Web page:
Mistakes from LeBron James and Anthony Davis doom Lakers in Game 2 loss

Denver, Colorado May 16, 2023-Lakers LeBron James wants a foul called against the Nuggets.
Lakers star LeBron James pleads for a foul call during the first quarter of the Lakers’ 108-103 loss to the Denver Nuggets in Game 2 of the NBA Western Conference finals Thursday. (Wally Skalij / Los Angeles Times)

The bet the Lakers made at the NBA’s trade deadline in early February was the same one they made in the summer of 2019 when they basically traded everything to form one of the NBA’s most talented duos.

That gamble, which has paid out a title and busted under repeated injuries, was that as long as the Lakers had Anthony Davis and LeBron James on the court when the games mattered most, they’d have a shot.

It’s why the Lakers re-made their roster, rebuilt their depth, added more scoring and defending and playmaking. It’s why they’re playing in Game 2 of the Western Conference finals.

But with the crowd waving white towels, chanting “Beat LA” and fueling the No. 1-seeded Nuggets through a fourth-quarter comeback, it wasn’t because James and Davis didn’t have enough help.

No, the Lakers lost 108-103 on Thursday largely because Davis and James couldn’t help themselves, the Nuggets storming back while the Lakers got buried under a wave of momentum they couldn’t stop.

When the Lakers needed to get to the rim to help build cushion against Denver’s surge, James opened the fourth quarter missing back-to-back threes. He still hasn’t hit one this series and hasn’t made one in the fourth quarter since Game 1 against Memphis.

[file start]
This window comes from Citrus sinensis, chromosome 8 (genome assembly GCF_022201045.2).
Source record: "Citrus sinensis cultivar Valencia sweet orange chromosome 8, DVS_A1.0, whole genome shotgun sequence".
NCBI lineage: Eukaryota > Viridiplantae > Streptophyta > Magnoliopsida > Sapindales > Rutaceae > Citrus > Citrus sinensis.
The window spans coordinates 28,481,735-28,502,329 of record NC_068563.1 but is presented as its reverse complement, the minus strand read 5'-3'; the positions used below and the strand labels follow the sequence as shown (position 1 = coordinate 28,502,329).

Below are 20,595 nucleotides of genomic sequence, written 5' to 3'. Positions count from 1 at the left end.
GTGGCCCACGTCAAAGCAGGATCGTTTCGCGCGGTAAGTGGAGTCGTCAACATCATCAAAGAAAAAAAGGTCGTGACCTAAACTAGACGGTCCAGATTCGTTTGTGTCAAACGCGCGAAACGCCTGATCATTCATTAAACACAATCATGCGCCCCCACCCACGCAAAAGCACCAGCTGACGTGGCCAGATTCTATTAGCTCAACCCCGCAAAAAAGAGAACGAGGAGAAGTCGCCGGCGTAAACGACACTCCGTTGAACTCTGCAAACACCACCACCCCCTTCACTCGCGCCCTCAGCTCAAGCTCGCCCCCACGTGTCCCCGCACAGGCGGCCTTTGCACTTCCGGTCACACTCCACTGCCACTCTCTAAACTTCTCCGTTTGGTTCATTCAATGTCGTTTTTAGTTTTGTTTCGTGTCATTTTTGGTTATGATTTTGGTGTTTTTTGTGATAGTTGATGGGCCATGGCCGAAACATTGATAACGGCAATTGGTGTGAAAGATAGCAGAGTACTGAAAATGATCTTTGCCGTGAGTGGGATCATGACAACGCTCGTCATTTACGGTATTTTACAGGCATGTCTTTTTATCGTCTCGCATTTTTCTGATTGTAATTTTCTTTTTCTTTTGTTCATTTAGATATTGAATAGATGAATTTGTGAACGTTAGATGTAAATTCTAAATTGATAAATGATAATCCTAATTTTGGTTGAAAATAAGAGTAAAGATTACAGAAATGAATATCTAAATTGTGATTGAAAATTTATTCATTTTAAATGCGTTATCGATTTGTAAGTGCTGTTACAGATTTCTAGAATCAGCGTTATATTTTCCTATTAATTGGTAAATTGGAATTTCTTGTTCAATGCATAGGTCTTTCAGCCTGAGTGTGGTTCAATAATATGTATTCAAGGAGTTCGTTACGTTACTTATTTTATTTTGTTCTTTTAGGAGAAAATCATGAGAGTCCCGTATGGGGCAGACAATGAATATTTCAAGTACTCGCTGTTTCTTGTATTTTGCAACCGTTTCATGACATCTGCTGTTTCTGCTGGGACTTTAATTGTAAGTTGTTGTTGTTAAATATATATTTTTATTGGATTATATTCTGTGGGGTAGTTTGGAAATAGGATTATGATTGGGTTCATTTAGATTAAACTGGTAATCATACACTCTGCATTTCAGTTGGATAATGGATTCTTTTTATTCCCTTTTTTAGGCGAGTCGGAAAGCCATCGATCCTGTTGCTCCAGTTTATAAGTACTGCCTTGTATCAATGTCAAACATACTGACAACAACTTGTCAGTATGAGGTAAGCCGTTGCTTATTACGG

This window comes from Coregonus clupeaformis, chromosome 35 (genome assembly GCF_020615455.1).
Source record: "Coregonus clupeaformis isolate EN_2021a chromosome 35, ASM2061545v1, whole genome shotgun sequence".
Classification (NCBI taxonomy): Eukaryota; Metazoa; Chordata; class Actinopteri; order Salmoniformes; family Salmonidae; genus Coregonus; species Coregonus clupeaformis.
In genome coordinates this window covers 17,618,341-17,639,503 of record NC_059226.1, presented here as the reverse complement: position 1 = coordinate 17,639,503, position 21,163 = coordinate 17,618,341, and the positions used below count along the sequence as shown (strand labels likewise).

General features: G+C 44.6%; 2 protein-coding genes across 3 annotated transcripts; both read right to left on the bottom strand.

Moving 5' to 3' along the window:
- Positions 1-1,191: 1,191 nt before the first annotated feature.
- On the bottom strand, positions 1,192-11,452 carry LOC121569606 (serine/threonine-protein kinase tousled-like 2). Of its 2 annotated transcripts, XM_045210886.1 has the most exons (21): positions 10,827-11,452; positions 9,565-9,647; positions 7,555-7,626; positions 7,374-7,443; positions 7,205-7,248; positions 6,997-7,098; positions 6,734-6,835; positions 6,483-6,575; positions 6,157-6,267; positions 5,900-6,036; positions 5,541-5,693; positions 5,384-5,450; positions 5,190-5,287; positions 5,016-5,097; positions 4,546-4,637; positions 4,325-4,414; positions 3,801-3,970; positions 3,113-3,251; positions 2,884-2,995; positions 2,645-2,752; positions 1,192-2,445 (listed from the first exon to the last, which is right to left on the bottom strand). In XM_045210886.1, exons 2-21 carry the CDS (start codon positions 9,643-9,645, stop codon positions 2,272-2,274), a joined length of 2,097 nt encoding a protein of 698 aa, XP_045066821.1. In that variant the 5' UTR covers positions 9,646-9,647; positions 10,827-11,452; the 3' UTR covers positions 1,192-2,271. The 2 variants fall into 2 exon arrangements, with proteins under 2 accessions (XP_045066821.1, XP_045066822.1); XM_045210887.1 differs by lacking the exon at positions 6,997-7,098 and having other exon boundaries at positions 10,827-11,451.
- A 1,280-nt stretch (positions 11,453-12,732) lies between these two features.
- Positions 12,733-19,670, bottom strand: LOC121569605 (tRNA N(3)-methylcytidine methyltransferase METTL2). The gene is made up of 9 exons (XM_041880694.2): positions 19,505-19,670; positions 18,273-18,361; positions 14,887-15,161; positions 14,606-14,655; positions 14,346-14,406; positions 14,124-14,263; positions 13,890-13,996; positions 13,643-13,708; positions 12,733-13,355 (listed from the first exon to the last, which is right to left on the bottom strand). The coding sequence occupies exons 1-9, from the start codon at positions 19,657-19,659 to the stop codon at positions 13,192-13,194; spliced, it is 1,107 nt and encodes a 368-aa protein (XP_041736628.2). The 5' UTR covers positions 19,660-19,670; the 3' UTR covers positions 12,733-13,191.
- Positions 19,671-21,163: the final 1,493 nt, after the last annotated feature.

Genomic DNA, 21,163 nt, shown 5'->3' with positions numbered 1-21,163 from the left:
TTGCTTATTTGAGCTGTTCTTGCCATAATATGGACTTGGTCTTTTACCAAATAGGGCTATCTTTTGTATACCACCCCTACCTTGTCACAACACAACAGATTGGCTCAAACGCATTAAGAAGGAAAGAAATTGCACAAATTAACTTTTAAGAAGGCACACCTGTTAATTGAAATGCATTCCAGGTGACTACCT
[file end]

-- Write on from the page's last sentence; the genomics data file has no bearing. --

“He can shoot all he wants,” Austin Reaves said. “He’s LeBron James. … All he wants to do is win.”

James scored 22 on 19 attempts, missing all six of his threes. Davis had 18 on four-of-15 shooting. Reaves scored 22, and Rui Hachimura added 21 off the bench.

Lakers forward Anthony Davis, left, tries to block a shot by Denver Nuggets center Nikola Jokic.
Lakers forward Anthony Davis, left, tries to block a shot by Denver Nuggets center Nikola Jokic during the second half of Game 2. (Robert Gauthier / Los Angeles Times)

“If you’re not tired in the postseason…” James said. “Everyone’s tired.”

Exhausted from their combined efforts against Nikola Jokic on one end, the Lakers’ two biggest stars weren’t close to the aggressive, rim-hunting combination that nearly stole Game 1. They floundered in the biggest moments of Game 2.

“We missed some pretty good looks,” Lakers coach Darvin Ham said after the loss.

Mental errors. Missed shots. Heavy legs. The two players the Lakers needed most made too many mistakes as Denver came back to hold on to home-court advantage,

The Nuggets have still not lost a playoff game at Ball Arena this postseason, Denver hitting seven of 13 in the fourth, including five-straight threes.

Some of the errors were subtle — Dennis Schroder forcing up a three with eight seconds left in the third quarter instead of holding for the final shot. The three got blocked, Denver ran in transition and scored on an offensive putback from Jokic that Davis goaltended.

Some were head-scratching like James turning a sure-fire two points in transition into a turnover as he fumbled the ball away while trying to uncork a two-handed reverse dunk.

“That sucks that ball squirted out of my hands,” James said. “…Unforced turnover. Horrible.”

And Davis couldn’t get to the easy buckets that have put him into rhythm for so much of the playoffs, half of his damage coming from the free-throw line.

“You can go through the course of a basketball game and you have unfortunate plays that happen. I’m sure they can pick out some from their side,” Darvin Ham said postgame. “So, it was just — you have to just have things happen during the course of an NBA game, especially a hotly contested one such as the Western Conference Finals, in particular these two teams.